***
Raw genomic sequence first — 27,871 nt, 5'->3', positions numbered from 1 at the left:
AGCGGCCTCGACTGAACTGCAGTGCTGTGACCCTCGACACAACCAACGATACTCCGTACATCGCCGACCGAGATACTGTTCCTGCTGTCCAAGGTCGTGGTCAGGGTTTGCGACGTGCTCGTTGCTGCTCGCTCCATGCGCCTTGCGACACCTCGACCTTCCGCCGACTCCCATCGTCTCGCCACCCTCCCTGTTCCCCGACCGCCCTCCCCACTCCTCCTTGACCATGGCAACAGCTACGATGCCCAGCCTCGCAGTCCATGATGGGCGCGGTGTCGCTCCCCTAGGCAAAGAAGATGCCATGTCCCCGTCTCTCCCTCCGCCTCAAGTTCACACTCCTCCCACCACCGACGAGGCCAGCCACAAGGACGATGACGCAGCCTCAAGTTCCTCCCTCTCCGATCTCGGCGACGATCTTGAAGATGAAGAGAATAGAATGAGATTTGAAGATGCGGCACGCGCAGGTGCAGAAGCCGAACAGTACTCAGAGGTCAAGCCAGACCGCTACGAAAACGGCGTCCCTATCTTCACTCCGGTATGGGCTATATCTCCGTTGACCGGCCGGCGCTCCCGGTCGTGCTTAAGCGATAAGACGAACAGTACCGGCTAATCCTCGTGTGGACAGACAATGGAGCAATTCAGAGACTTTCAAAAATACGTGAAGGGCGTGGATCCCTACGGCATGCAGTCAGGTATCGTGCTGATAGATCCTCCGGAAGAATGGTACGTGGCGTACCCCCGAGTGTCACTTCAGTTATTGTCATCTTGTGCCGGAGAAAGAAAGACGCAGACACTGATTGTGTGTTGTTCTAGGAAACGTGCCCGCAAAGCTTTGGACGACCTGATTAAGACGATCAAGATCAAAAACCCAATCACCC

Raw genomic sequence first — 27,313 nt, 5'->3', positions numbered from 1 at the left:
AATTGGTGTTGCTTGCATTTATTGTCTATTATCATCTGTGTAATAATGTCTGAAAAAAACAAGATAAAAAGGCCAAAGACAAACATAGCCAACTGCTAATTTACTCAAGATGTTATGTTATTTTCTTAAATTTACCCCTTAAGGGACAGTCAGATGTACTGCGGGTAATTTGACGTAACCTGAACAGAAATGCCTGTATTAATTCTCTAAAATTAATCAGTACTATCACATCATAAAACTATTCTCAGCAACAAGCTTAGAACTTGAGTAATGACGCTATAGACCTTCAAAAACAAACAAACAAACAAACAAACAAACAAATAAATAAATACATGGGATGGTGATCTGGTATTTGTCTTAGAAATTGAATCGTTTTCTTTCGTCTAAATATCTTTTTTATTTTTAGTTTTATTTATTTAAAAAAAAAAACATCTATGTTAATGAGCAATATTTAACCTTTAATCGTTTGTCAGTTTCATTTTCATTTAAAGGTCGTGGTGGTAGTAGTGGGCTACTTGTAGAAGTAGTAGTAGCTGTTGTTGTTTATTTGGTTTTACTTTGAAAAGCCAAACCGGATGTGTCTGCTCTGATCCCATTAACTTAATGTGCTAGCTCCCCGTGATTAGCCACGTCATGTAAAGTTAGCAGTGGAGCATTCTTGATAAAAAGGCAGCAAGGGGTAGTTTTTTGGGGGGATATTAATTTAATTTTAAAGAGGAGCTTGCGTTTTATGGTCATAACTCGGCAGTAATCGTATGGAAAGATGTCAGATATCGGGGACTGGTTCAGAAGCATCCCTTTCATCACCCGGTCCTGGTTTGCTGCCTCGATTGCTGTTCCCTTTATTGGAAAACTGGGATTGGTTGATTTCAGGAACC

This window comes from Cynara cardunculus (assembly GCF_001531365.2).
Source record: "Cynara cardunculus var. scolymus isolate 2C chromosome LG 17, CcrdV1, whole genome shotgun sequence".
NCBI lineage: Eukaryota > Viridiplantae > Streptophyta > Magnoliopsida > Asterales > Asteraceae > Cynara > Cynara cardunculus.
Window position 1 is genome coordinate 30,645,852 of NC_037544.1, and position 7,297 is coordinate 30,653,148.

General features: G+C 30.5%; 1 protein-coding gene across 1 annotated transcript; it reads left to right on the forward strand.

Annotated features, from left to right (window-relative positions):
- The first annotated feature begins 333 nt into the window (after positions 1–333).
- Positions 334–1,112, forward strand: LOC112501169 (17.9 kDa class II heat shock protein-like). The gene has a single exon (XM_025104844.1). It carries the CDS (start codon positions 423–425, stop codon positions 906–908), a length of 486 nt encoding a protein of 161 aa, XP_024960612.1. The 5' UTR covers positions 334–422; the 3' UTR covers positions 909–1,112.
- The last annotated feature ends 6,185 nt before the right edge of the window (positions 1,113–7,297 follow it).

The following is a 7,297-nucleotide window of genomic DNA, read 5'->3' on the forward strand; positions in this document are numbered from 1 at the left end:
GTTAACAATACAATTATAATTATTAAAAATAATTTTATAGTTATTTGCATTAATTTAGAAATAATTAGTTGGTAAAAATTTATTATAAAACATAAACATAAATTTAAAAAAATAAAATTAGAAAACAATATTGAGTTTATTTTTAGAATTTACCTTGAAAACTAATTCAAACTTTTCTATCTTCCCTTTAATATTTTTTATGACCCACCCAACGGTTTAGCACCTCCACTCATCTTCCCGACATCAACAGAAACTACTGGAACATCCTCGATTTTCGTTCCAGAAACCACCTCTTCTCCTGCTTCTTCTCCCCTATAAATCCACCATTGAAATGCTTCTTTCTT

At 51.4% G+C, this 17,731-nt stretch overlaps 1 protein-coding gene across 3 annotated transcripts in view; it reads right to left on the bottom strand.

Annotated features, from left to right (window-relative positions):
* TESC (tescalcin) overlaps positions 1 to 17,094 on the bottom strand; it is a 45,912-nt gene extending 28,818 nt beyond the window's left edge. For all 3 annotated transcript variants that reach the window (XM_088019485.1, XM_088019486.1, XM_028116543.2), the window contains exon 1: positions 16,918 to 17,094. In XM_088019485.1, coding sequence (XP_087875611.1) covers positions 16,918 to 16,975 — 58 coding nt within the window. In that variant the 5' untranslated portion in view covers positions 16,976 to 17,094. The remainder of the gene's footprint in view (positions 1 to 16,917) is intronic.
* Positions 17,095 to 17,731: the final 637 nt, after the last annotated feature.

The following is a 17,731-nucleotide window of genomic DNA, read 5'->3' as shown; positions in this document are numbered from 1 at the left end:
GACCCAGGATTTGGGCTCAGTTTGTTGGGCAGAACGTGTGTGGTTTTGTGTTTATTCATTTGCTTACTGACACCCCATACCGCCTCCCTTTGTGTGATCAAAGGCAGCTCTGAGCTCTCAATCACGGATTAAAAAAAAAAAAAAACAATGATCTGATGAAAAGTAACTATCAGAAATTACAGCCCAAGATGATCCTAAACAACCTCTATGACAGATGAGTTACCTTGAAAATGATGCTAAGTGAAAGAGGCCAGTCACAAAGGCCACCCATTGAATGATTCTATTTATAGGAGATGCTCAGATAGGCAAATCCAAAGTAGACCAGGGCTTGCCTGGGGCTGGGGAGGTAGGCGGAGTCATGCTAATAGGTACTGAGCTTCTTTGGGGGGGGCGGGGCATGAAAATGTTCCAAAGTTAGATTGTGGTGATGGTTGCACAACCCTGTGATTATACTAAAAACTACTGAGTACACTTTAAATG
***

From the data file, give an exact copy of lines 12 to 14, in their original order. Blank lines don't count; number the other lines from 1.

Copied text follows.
- Positions 334–1,112, forward strand: LOC112501169 (17.9 kDa class II heat shock protein-like). The gene has a single exon (XM_025104844.1). It carries the CDS (start codon positions 423–425, stop codon positions 906–908), a length of 486 nt encoding a protein of 161 aa, XP_024960612.1. The 5' UTR covers positions 334–422; the 3' UTR covers positions 909–1,112.
- The last annotated feature ends 6,185 nt before the right edge of the window (positions 1,113–7,297 follow it).

The following is a 7,297-nucleotide window of genomic DNA, read 5'->3' on the forward strand; positions in this document are numbered from 1 at the left end: